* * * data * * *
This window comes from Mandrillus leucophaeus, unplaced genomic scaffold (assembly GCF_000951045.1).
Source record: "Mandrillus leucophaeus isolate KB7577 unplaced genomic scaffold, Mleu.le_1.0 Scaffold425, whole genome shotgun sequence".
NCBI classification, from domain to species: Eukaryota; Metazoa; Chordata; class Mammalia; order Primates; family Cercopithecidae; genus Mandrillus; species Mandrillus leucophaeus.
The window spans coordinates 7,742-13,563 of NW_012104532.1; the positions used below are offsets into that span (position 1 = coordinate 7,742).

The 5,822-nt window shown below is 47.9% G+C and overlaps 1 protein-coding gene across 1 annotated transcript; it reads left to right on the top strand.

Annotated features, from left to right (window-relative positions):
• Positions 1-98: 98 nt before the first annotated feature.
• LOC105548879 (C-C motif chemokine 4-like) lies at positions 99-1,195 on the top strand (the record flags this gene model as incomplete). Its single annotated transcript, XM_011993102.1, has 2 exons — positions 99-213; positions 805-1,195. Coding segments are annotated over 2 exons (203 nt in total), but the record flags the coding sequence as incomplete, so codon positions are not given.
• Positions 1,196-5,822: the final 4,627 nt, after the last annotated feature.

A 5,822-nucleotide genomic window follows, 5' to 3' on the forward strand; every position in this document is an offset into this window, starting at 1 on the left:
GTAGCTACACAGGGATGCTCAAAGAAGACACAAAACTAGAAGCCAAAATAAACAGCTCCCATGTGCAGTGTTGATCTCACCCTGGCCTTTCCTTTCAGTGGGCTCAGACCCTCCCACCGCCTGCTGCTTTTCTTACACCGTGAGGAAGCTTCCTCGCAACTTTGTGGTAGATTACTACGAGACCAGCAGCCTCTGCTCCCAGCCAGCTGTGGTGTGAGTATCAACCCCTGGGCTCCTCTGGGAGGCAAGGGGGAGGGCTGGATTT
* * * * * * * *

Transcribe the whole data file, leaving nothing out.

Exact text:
This window comes from Mandrillus leucophaeus, unplaced genomic scaffold (assembly GCF_000951045.1).
Source record: "Mandrillus leucophaeus isolate KB7577 unplaced genomic scaffold, Mleu.le_1.0 Scaffold425, whole genome shotgun sequence".
NCBI classification, from domain to species: Eukaryota; Metazoa; Chordata; class Mammalia; order Primates; family Cercopithecidae; genus Mandrillus; species Mandrillus leucophaeus.
The window spans coordinates 7,742-13,563 of NW_012104532.1; the positions used below are offsets into that span (position 1 = coordinate 7,742).

The 5,822-nt window shown below is 47.9% G+C and overlaps 1 protein-coding gene across 1 annotated transcript; it reads left to right on the top strand.

Annotated features, from left to right (window-relative positions):
• Positions 1-98: 98 nt before the first annotated feature.
• LOC105548879 (C-C motif chemokine 4-like) lies at positions 99-1,195 on the top strand (the record flags this gene model as incomplete). Its single annotated transcript, XM_011993102.1, has 2 exons — positions 99-213; positions 805-1,195. Coding segments are annotated over 2 exons (203 nt in total), but the record flags the coding sequence as incomplete, so codon positions are not given.
• Positions 1,196-5,822: the final 4,627 nt, after the last annotated feature.

A 5,822-nucleotide genomic window follows, 5' to 3' on the forward strand; every position in this document is an offset into this window, starting at 1 on the left:
GTAGCTACACAGGGATGCTCAAAGAAGACACAAAACTAGAAGCCAAAATAAACAGCTCCCATGTGCAGTGTTGATCTCACCCTGGCCTTTCCTTTCAGTGGGCTCAGACCCTCCCACCGCCTGCTGCTTTTCTTACACCGTGAGGAAGCTTCCTCGCAACTTTGTGGTAGATTACTACGAGACCAGCAGCCTCTGCTCCCAGCCAGCTGTGGTGTGAGTATCAACCCCTGGGCTCCTCTGGGAGGCAAGGGGGAGGGCTGGATTT